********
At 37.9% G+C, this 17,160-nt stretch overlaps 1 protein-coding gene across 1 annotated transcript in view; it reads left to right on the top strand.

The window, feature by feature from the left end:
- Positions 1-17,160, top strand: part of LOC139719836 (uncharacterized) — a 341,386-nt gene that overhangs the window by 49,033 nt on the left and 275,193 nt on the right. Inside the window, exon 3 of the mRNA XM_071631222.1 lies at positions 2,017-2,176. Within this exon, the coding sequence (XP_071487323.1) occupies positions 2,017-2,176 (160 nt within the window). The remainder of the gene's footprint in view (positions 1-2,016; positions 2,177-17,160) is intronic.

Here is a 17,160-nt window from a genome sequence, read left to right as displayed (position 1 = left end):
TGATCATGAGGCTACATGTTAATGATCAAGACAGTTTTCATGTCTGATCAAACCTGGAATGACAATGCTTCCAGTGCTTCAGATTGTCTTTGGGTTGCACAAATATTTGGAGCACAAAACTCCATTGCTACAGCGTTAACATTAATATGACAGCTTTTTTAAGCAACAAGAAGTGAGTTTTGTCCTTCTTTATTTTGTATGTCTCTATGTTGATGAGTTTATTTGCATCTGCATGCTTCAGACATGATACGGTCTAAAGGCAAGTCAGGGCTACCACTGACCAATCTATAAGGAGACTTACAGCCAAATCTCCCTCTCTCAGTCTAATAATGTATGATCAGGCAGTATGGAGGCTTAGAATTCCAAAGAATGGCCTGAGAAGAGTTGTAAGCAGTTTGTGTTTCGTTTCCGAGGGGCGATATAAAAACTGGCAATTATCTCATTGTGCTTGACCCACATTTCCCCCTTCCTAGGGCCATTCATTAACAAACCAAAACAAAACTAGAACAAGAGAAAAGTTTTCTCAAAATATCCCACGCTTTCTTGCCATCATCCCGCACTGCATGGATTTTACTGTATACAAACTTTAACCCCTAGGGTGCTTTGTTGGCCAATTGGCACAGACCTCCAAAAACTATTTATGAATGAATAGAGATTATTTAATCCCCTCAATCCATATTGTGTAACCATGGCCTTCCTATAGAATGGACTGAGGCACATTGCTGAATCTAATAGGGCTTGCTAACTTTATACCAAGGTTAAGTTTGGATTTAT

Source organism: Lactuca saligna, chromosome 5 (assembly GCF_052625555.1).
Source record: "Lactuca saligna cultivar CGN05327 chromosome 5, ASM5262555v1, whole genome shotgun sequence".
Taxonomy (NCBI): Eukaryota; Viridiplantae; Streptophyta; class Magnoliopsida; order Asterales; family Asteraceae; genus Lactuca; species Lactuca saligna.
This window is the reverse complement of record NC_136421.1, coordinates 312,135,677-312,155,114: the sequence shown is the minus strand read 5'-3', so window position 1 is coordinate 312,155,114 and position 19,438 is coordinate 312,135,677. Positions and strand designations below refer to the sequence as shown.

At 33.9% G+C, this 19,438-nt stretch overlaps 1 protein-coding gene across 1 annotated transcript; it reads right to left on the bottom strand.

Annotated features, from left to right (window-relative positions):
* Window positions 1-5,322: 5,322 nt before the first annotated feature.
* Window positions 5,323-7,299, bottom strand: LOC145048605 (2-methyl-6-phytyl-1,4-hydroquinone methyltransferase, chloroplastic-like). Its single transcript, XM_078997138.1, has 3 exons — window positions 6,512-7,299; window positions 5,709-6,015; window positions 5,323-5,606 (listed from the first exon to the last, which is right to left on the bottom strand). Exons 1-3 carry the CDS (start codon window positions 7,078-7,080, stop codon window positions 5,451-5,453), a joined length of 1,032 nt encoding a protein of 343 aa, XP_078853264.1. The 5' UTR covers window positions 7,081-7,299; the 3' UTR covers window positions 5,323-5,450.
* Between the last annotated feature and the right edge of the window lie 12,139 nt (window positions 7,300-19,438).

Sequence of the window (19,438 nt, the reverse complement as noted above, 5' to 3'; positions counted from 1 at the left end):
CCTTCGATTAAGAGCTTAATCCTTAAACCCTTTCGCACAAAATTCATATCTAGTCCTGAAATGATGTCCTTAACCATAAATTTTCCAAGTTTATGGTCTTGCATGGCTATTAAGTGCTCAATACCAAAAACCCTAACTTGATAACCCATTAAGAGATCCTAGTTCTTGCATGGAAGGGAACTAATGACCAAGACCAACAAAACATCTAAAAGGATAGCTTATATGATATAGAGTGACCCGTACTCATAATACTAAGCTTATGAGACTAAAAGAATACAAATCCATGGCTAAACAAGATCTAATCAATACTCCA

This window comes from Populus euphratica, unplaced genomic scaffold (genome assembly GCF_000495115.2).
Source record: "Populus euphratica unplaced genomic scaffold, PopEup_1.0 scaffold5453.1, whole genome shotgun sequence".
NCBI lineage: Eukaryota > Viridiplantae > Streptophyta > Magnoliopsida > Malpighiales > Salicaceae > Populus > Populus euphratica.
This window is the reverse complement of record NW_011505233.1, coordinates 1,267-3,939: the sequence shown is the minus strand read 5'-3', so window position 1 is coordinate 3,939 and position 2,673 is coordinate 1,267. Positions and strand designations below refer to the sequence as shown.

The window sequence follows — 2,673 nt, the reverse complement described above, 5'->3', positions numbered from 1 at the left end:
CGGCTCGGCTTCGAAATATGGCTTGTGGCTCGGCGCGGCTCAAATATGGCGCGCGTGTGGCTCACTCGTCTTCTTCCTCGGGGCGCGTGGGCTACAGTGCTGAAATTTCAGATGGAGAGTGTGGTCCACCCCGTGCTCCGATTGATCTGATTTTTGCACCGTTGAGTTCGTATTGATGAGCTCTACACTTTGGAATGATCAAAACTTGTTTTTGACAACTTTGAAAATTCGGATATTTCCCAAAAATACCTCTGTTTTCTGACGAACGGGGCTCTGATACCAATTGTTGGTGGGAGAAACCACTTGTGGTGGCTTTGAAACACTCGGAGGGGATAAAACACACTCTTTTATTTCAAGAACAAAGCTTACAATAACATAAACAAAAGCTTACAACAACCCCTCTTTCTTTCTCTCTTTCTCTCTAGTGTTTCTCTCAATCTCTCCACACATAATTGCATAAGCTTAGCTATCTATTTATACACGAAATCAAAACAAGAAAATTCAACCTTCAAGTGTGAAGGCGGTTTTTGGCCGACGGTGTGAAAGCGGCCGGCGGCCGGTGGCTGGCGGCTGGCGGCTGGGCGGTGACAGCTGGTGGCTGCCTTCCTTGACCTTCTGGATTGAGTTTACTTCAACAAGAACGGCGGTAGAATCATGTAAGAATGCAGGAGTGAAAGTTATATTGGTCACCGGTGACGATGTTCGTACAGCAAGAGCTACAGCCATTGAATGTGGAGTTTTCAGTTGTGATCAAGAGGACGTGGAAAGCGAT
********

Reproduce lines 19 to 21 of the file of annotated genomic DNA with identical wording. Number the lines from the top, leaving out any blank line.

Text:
NCBI lineage: Eukaryota > Viridiplantae > Streptophyta > Magnoliopsida > Malpighiales > Salicaceae > Populus > Populus euphratica.
This window is the reverse complement of record NW_011505233.1, coordinates 1,267-3,939: the sequence shown is the minus strand read 5'-3', so window position 1 is coordinate 3,939 and position 2,673 is coordinate 1,267. Positions and strand designations below refer to the sequence as shown.

The window sequence follows — 2,673 nt, the reverse complement described above, 5'->3', positions numbered from 1 at the left end: